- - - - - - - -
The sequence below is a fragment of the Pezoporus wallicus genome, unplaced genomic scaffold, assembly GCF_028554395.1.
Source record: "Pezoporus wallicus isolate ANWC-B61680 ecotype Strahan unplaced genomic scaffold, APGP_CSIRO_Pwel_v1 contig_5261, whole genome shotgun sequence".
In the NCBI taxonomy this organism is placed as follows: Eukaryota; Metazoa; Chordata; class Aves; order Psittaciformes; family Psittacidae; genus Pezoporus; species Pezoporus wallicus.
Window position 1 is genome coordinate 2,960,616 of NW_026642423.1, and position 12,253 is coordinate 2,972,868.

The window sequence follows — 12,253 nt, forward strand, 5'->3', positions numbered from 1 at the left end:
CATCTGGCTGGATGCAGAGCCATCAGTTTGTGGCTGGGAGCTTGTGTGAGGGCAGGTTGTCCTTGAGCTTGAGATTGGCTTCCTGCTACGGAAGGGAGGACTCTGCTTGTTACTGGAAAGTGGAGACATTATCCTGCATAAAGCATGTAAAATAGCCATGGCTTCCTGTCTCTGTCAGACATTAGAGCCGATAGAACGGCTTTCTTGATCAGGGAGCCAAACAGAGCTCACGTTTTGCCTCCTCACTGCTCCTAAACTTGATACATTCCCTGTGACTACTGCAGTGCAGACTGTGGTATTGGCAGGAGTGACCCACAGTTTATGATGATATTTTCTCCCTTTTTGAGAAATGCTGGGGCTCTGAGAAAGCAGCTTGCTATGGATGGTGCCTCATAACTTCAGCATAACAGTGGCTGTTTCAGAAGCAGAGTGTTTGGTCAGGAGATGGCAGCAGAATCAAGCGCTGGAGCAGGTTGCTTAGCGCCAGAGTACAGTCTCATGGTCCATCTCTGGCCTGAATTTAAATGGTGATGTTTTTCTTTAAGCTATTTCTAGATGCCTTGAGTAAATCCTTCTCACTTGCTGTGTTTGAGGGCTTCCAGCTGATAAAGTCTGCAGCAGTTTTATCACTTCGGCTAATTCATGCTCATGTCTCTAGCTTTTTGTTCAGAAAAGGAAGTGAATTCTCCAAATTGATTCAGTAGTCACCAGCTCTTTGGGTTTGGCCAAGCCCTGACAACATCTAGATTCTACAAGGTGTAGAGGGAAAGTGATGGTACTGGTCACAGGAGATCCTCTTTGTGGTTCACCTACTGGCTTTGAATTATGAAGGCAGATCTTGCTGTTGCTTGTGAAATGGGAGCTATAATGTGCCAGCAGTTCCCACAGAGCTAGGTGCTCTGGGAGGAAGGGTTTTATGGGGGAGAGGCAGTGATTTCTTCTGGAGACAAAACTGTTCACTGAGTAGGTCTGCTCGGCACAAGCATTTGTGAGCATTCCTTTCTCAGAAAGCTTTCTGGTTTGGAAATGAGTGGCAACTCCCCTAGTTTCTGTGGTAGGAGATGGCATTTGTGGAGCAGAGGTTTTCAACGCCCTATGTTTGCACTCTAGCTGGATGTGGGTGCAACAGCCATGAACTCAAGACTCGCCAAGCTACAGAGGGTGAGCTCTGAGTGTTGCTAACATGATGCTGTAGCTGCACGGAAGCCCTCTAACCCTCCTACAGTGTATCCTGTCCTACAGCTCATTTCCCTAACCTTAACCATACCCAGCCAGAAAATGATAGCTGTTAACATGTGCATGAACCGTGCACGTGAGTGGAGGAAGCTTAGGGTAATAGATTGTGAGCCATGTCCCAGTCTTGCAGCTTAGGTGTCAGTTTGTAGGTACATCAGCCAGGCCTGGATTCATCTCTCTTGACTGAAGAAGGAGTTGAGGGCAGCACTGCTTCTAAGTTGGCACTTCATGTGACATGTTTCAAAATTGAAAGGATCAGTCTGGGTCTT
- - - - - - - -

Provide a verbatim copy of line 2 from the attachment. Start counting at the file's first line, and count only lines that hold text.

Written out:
Source record: "Pezoporus wallicus isolate ANWC-B61680 ecotype Strahan unplaced genomic scaffold, APGP_CSIRO_Pwel_v1 contig_5261, whole genome shotgun sequence".